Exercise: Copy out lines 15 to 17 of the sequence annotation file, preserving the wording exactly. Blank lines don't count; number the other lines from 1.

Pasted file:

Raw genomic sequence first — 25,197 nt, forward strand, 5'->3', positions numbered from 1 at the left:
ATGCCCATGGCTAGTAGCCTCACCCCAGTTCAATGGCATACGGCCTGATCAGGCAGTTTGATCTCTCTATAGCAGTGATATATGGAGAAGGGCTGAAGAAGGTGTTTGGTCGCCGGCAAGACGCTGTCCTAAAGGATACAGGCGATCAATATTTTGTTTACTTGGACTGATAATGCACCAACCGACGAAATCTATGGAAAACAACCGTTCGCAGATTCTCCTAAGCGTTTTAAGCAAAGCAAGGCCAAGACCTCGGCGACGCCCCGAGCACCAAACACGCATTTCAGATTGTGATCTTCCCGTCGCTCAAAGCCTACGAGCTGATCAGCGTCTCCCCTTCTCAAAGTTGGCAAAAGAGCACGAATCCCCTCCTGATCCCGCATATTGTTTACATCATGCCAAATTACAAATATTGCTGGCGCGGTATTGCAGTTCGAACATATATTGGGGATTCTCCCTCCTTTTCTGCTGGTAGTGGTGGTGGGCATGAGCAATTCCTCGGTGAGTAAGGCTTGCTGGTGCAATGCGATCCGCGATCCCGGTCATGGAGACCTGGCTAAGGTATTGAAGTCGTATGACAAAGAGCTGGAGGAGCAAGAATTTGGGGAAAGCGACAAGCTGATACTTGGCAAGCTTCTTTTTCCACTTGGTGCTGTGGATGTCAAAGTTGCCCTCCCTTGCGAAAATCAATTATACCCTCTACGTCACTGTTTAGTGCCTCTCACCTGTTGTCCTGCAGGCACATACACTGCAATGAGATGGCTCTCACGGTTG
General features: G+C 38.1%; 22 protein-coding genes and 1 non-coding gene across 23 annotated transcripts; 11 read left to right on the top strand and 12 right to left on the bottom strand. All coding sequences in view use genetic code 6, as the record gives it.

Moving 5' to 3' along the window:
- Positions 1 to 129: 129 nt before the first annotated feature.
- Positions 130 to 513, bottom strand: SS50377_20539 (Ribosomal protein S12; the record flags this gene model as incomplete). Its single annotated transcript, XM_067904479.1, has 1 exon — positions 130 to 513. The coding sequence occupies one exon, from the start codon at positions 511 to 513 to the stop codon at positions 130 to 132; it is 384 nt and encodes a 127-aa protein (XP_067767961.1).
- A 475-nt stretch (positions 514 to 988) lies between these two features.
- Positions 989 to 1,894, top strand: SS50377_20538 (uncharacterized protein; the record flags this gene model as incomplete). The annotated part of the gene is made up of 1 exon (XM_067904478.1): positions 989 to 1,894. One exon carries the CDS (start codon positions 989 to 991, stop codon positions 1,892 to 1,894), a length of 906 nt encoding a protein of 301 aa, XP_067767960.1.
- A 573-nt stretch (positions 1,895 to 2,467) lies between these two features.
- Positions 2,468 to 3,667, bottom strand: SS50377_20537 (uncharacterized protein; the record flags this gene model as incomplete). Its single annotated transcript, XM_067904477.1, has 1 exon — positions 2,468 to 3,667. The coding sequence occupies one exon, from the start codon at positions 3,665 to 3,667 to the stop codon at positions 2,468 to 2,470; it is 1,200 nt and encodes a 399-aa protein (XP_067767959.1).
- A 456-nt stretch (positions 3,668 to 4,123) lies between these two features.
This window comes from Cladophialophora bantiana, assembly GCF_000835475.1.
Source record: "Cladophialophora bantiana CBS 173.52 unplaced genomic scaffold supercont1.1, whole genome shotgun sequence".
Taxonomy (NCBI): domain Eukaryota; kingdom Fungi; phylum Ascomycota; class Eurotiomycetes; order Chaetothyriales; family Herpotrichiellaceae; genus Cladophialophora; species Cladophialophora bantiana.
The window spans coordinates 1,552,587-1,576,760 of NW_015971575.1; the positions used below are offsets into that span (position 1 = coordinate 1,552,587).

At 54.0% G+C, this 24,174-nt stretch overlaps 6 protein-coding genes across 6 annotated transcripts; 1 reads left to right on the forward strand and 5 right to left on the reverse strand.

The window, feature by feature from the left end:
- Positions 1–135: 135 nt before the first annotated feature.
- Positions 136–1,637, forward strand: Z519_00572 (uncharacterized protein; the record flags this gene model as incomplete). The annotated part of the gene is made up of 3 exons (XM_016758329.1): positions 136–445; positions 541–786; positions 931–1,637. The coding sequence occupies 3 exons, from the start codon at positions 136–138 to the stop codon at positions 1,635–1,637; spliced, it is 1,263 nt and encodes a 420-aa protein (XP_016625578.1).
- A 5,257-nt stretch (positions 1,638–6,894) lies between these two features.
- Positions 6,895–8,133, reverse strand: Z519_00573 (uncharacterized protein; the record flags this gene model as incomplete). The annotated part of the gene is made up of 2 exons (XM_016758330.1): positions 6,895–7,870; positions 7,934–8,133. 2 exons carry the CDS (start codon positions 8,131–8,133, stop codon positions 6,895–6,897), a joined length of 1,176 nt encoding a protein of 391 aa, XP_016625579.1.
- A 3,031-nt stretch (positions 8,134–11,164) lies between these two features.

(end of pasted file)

The window spans coordinates 1,552,587-1,576,760 of NW_015971575.1; the positions used below are offsets into that span (position 1 = coordinate 1,552,587).

At 54.0% G+C, this 24,174-nt stretch overlaps 6 protein-coding genes across 6 annotated transcripts; 1 reads left to right on the forward strand and 5 right to left on the reverse strand.

The window, feature by feature from the left end: